In Uganda, yams are widely grown in wetlands. Wetlands cover about 11% of Uganda’s total land surface.
Currently, yams are widely grown within urban and peri-urban areas compared to rural areas. In Kampala, for example, they were initially grown in Bwaise, a city suburb.
This is why they are commonly also known as amayuuni ge Bwaise. They were later grown along the River Nsooba confluence, the Nakivubo Channel all the way to Luzira, along River Lubigi.
Outside Kampala, areas like Luwero, Kyenjojo, Nakaseke, Masaka, Mubende, Mityana, Kiboga, Hoima, Masindi, Teso and Wakiso are all known to produce yams in the river valleys that criss-cross those districts.
There is need to promote commercial yam production as this contributes a lot to food security and income-generation.
Guided production of yams in wetlands is one way of sustainable utilization of wetlands resources without compromising their eco-system.
Unguided use of wetlands can result in problems such as siltation of lakes and rivers and disruption of temperature and rainfall.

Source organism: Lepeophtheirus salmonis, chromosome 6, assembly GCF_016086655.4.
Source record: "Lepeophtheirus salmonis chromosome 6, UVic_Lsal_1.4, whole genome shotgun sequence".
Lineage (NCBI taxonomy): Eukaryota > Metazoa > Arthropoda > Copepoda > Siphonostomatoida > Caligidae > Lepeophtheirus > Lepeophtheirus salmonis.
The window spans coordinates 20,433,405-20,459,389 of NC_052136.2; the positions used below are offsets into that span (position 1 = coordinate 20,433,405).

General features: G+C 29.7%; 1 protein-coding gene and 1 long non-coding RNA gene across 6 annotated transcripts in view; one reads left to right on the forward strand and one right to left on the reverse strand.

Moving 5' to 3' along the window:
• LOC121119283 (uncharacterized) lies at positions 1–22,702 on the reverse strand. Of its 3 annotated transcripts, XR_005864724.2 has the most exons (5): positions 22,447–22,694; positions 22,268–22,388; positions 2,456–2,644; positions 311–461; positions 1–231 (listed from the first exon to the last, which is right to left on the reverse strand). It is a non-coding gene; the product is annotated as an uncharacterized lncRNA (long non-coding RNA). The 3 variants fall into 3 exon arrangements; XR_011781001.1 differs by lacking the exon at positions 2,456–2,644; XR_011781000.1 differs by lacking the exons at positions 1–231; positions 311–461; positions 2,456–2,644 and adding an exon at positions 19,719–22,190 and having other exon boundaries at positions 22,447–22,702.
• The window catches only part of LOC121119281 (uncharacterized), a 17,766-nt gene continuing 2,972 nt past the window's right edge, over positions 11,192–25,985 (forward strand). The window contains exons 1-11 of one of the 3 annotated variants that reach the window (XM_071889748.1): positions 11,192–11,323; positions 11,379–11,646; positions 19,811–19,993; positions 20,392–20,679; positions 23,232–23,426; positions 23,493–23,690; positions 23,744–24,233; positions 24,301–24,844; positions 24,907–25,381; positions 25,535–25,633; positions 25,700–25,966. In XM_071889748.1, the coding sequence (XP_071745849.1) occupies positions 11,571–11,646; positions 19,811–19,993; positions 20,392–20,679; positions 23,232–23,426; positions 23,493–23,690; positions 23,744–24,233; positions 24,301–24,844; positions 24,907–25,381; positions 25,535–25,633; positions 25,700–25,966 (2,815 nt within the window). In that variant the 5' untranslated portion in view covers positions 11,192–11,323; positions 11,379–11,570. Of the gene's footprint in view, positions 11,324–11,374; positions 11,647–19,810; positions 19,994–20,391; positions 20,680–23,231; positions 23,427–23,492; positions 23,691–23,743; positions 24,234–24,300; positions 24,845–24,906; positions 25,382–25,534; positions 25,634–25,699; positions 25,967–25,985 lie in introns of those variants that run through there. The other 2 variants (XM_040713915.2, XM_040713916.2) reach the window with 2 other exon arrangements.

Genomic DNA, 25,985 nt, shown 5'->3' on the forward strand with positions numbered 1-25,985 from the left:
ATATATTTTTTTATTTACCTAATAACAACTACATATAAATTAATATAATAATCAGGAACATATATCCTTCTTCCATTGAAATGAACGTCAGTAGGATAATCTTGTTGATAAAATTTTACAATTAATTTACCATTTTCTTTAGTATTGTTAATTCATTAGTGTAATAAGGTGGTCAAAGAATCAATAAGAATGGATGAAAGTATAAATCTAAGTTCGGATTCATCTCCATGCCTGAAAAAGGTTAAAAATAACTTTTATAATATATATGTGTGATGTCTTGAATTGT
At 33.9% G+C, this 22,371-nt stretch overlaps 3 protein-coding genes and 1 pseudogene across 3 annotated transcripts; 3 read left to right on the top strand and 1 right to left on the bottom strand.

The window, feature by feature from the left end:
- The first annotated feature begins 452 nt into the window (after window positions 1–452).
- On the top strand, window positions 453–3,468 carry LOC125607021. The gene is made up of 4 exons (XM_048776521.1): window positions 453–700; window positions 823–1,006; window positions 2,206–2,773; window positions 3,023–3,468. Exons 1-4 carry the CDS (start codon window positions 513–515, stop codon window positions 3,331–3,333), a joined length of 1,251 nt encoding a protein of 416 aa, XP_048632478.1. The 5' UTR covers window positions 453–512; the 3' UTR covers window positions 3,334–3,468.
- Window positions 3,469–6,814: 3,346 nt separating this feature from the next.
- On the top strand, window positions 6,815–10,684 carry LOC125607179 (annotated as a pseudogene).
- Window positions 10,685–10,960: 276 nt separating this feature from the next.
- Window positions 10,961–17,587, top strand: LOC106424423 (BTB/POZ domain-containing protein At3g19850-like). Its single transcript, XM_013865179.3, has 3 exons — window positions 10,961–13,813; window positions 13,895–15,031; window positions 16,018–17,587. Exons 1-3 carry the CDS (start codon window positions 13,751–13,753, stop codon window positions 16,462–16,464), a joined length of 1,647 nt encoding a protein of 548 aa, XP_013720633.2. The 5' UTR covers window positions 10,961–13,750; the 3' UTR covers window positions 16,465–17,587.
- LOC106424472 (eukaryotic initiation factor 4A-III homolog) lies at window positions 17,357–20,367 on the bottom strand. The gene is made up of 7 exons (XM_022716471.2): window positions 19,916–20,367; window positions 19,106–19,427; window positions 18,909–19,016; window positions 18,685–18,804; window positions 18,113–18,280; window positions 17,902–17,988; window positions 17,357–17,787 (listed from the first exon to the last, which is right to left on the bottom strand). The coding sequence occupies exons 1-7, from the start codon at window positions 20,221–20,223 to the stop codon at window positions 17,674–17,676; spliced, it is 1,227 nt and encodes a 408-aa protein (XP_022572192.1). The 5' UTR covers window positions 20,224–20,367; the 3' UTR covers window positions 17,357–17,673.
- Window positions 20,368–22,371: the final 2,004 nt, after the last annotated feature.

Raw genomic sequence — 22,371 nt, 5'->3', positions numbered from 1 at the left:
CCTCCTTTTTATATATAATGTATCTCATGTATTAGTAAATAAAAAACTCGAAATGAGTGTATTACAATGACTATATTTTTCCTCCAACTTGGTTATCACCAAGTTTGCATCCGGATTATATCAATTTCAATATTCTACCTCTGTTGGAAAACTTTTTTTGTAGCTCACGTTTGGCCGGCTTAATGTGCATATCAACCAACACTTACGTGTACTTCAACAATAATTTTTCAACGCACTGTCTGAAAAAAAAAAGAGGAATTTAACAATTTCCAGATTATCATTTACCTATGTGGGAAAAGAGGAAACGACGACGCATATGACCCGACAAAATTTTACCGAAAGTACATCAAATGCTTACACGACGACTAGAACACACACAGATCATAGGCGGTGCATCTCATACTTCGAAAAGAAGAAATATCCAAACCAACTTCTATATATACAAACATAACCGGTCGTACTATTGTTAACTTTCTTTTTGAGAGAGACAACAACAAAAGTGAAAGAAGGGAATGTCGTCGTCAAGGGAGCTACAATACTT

There is need for awareness and training of farmers on the effective utilization of wetland and management guidelines at all levels.
It is important to note that yams should not be grown in a waterway.
In 2007, a research carried out by the Makerere University Department of Botany found out that most of the yams grown around the swamps in the Kampala suburbs had industrial toxins in them.
The researchers attributed this to the rampant disposal of industrial waste in the swamps where the yams are grown.
It is, therefore, important that before planting yams in swamps around Kampala, one makes sure no industrial waste has been dumped in the swamp.
Nevertheless, yams can help fight poverty and food insecurity. The sector, however, faces a number of problems, among them limited access by farmers to training and extension services for yam production, and pests and diseases, which result in poor yields.
There is also a problem of limited access to improved varieties for better yields and lack of post-harvest handling skills.
Other factors include declining soil fertility, high risk of cancer among the population due to consumption of yams that are contaminated with heavy metals and limited funding to support research towards the advancement of cocoyam production.